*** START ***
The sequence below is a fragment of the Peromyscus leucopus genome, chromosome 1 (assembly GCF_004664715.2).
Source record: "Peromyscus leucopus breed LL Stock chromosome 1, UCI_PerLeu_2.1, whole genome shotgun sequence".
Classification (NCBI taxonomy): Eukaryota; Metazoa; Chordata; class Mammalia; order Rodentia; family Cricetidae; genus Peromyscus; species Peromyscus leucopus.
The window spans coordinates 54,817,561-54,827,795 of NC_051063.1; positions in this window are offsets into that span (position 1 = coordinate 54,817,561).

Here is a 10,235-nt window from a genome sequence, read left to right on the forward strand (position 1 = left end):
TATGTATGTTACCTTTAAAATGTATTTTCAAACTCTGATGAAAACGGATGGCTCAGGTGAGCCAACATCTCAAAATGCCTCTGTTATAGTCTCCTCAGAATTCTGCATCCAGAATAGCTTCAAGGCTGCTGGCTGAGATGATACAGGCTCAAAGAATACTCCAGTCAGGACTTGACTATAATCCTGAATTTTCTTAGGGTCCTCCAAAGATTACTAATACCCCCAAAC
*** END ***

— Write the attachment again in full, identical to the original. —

The sequence below is a fragment of the Peromyscus leucopus genome, chromosome 1 (assembly GCF_004664715.2).
Source record: "Peromyscus leucopus breed LL Stock chromosome 1, UCI_PerLeu_2.1, whole genome shotgun sequence".
Classification (NCBI taxonomy): Eukaryota; Metazoa; Chordata; class Mammalia; order Rodentia; family Cricetidae; genus Peromyscus; species Peromyscus leucopus.
The window spans coordinates 54,817,561-54,827,795 of NC_051063.1; positions in this window are offsets into that span (position 1 = coordinate 54,817,561).

Here is a 10,235-nt window from a genome sequence, read left to right on the forward strand (position 1 = left end):
TATGTATGTTACCTTTAAAATGTATTTTCAAACTCTGATGAAAACGGATGGCTCAGGTGAGCCAACATCTCAAAATGCCTCTGTTATAGTCTCCTCAGAATTCTGCATCCAGAATAGCTTCAAGGCTGCTGGCTGAGATGATACAGGCTCAAAGAATACTCCAGTCAGGACTTGACTATAATCCTGAATTTTCTTAGGGTCCTCCAAAGATTACTAATACCCCCAAAC